April 24, 2019

filmsgraded.com:
The Devil's Rejects (2005)
Grade: 69/100

Director: Rob Zombie
Stars: Sid Haig, Bill Moseley, Sheri Moon Zombie

What it's about. A sequel to House of 1000 Corpses, which I have not seen. That film, and The Devil's Rejects, are the first two features directed by Rob Zombie, who also wrote the screenplay.

It is set in 1978 rural America. Three hardcore murderers comprise the Firefly family. They are Captain Spaulding (Sid Haig), a bald middle-aged man who wears clown makeup; Otis (Bill Moseley), an intense, malicious, and lanky long-haired killer; and Baby (Sheri Moon Zombie, wife of the writer/director), a femme fatale if there ever was one. Otis and Baby are brother and sister.

These three are on the run, and on a crime spree. They are pursued by Sheriff Wydell (William Forsythe), a strange and obsessive man out to avenge the death of his lawman father at the hands of the Fireflys. Wydell's hatred for the Fireflys has made him ruthless and violent. He hires two mercenaries, Danny Trejo and Diamond Dallas Page, to help him hunt down and corral his quarry.

Geoffrey Lewis, Priscilla Barnes, Lew Temple, and Kate Norby are terrorized victims of Firefly violence. Ken Foree shows up as a pimp who associates with the Fireflys. Leslie Easterbrook is the apparently insane mother of Otis and Baby. She assumes the role played by the late Karen Black in House of 1000 Corpses.

How others will see it. This is not a family film. Little Johnny probably shouldn't watch it, and those that do watch it should always keep in mind, "It's only a movie, and no humans were harmed in the making of this film."

That said, there are fans of the horror genre who will enjoy this remarkably violent movie. It is arguably a comedy, or a crime drama, but ultimately it is a gorefest in which evil just might triumph over good. And good, for that matter, is relative.

The Devil's Rejects was a modest commercial success, but undoubtedly performed better in video sales, where the uncut, unrated movie the director envisioned can be seen in its full gory. The movie picked up numerous trophies on the horror festival circuit, and has a respectable 86K user votes at imdb.com.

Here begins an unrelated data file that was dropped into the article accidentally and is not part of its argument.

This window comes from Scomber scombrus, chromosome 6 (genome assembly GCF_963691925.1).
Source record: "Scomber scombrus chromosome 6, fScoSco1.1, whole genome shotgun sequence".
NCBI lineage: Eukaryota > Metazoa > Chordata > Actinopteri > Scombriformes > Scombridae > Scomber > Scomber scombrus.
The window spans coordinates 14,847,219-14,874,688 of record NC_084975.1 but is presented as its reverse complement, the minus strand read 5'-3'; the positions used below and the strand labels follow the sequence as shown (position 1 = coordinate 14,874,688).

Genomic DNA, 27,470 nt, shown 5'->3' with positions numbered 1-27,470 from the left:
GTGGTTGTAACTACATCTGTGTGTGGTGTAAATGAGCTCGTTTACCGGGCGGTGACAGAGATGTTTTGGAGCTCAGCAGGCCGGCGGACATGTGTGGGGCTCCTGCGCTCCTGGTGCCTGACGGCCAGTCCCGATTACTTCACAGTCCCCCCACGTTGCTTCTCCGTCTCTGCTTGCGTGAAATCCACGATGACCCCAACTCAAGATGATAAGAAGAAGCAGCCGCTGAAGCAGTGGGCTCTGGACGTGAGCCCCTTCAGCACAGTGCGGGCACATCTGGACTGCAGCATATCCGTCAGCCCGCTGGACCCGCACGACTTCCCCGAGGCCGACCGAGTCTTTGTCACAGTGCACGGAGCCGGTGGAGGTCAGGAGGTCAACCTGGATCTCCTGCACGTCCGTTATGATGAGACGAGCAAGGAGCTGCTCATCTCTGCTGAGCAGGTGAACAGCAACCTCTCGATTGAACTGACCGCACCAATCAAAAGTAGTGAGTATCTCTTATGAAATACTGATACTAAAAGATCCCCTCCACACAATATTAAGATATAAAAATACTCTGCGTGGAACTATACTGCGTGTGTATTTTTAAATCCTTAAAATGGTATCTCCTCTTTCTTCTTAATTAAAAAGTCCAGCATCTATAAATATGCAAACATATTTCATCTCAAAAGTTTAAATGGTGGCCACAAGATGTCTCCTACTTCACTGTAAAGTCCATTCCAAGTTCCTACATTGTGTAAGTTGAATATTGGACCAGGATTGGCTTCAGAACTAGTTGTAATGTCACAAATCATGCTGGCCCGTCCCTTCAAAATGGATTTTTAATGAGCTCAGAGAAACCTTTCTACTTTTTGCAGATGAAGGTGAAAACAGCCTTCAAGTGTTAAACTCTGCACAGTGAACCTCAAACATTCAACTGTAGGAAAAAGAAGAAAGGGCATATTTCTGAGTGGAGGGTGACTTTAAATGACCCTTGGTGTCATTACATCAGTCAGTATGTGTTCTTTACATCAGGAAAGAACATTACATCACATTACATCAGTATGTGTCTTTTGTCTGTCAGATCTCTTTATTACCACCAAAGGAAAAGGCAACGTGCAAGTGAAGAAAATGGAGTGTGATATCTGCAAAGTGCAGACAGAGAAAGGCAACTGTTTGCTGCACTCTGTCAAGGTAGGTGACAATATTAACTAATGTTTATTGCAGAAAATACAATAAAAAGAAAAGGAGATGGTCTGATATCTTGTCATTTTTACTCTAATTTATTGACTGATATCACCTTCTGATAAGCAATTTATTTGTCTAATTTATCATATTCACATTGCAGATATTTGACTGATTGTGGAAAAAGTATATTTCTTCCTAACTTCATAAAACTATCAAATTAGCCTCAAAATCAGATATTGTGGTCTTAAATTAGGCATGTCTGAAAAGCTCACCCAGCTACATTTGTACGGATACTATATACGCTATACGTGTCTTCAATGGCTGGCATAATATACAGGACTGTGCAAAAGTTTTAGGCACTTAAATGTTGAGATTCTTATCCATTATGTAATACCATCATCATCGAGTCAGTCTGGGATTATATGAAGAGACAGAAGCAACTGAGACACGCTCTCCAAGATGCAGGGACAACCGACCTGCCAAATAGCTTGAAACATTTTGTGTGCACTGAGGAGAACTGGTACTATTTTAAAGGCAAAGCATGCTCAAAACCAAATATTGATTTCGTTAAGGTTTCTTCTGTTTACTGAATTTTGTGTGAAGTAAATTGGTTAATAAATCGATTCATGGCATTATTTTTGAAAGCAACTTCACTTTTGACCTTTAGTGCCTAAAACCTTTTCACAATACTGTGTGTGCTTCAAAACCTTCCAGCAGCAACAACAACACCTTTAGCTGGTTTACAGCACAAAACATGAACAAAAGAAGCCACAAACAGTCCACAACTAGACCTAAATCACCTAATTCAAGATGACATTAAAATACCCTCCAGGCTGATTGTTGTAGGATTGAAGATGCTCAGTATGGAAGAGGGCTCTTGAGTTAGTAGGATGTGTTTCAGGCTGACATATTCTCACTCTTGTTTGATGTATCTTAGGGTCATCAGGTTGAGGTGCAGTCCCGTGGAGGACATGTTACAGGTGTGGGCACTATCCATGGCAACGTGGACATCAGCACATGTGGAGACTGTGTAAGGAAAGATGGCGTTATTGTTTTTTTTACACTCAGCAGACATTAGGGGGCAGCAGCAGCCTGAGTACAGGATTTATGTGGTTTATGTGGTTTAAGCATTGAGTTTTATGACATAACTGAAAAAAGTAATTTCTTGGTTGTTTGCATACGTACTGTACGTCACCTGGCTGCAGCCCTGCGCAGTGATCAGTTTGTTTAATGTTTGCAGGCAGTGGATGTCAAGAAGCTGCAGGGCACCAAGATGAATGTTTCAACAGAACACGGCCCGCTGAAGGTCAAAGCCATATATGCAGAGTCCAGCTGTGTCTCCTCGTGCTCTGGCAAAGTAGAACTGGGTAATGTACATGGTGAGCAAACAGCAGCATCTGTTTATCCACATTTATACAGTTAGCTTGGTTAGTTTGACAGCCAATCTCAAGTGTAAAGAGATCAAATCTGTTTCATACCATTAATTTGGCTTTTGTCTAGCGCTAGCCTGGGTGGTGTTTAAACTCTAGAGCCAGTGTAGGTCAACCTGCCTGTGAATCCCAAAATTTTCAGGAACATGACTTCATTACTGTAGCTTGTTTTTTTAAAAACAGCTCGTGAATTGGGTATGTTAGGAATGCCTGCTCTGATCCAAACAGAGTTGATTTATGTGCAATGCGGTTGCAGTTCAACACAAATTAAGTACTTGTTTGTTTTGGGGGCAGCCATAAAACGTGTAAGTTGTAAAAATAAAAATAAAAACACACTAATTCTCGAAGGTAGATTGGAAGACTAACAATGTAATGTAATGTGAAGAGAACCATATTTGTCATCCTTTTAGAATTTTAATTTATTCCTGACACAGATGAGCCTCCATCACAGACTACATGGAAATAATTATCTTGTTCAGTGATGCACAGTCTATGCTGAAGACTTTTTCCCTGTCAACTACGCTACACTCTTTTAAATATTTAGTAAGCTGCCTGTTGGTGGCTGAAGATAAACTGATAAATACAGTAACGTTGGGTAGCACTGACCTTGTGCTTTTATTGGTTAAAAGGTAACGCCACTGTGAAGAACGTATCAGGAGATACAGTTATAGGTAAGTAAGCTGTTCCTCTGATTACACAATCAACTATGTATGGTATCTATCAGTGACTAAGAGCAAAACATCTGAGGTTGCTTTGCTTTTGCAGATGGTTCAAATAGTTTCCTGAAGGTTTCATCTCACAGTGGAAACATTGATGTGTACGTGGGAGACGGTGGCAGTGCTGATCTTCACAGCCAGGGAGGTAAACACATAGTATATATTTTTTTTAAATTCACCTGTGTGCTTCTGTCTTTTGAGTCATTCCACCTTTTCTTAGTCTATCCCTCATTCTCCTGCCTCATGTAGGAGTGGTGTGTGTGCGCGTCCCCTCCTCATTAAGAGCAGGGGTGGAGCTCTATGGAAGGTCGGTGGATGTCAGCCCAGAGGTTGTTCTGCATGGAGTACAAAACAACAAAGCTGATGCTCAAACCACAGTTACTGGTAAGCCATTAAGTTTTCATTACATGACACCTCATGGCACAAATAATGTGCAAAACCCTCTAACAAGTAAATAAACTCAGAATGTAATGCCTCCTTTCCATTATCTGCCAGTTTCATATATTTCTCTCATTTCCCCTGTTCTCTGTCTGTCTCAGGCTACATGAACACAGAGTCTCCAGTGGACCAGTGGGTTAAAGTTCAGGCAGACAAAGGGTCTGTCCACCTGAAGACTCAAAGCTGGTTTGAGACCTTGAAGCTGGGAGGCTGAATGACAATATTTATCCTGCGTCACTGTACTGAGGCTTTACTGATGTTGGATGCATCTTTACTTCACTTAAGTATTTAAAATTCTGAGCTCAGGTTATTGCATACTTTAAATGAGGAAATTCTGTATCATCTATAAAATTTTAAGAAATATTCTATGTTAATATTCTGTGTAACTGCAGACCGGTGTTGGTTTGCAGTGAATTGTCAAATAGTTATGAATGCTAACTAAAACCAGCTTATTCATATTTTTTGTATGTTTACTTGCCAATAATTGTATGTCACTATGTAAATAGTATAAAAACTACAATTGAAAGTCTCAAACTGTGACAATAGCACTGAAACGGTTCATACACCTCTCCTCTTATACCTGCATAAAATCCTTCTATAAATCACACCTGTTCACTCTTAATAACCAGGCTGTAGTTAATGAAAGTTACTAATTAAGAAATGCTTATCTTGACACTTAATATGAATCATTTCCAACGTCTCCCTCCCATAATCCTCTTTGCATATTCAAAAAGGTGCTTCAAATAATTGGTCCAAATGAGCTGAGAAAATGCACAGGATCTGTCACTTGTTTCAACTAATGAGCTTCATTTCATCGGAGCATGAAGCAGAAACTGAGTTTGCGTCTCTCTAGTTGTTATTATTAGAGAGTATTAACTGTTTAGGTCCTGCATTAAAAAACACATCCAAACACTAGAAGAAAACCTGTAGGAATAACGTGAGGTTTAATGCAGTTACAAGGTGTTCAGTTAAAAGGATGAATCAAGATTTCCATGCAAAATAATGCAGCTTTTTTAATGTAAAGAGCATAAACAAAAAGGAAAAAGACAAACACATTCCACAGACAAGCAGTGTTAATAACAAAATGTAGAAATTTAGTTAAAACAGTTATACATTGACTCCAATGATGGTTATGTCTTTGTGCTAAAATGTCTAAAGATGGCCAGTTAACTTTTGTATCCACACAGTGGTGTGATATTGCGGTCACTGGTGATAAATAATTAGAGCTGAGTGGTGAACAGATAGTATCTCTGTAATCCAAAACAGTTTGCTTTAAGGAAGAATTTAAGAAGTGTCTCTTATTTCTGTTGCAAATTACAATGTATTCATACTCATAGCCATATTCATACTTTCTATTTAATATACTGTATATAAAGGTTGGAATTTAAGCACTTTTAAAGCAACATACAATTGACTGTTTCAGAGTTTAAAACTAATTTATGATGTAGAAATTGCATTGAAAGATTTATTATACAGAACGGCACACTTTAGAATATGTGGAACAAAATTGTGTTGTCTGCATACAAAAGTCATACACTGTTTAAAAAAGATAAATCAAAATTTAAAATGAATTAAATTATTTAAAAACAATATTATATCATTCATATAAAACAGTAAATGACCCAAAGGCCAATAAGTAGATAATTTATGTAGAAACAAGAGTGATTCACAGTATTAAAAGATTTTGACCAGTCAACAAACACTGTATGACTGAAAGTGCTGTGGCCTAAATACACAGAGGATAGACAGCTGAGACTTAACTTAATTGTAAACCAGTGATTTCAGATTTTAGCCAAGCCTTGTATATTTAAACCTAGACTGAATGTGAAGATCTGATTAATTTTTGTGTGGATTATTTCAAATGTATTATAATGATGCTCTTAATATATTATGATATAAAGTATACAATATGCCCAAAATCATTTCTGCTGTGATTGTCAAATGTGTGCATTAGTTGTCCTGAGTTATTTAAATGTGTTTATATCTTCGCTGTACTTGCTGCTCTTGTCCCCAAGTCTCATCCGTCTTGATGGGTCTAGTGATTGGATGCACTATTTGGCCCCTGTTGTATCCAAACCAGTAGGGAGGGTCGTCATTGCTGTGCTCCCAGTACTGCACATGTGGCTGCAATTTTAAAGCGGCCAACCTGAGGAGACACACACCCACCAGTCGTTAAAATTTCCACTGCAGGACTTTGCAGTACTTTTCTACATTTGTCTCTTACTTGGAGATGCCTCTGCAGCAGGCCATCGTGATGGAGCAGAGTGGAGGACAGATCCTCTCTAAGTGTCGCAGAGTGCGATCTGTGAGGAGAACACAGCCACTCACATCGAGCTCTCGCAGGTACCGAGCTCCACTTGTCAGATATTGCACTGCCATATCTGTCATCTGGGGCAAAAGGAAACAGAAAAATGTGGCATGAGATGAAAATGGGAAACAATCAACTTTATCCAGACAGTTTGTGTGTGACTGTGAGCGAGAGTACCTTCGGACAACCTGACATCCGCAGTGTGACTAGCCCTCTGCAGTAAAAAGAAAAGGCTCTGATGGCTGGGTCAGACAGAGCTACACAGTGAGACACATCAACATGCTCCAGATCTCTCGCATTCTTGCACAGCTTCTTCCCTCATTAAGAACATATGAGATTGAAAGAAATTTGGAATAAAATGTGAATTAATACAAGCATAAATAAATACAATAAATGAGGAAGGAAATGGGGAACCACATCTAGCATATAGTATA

The user ratings unsurprisingly decline with advancing age of the viewer, from 6.9 under 30 to 6.5 over 45. Nonetheless, these are fairly high numbers for the genre.

The user reviews are predictably polarized, but for every writer who states "please hate this movie, I did" there is another that exclaims "this movie is a masterpiece."

You know whether or not you will like the movie, before you even see it. Enter the haunted house not if you dare, but only if you have a sick sense of humor, somewhere inside of you.

How I felt about it. Is The Devil's Rejects an abomination? Is it unethical to make or support such a film? Is it exploitative? The answer to all such questions is No. Ultimately, it is just a movie. And, for what it's worth, much better than most family movies.

Some will regard it as a comedy. It isn't, really. It is, instead, a sick horror movie that is unexpectedly good.

The real question to ask, then, is why is The Devil's Rejects so good, when it should be so bad. One has to give some credit to the cast, especially the three leads. But the director, Rob Zombie is primarily responsible. This is a man who loves and respects the horror genre, and doesn't regard it from a commercial, cynical, or exploitative perspective. He knows that you can't go too far, and all characters are expendable.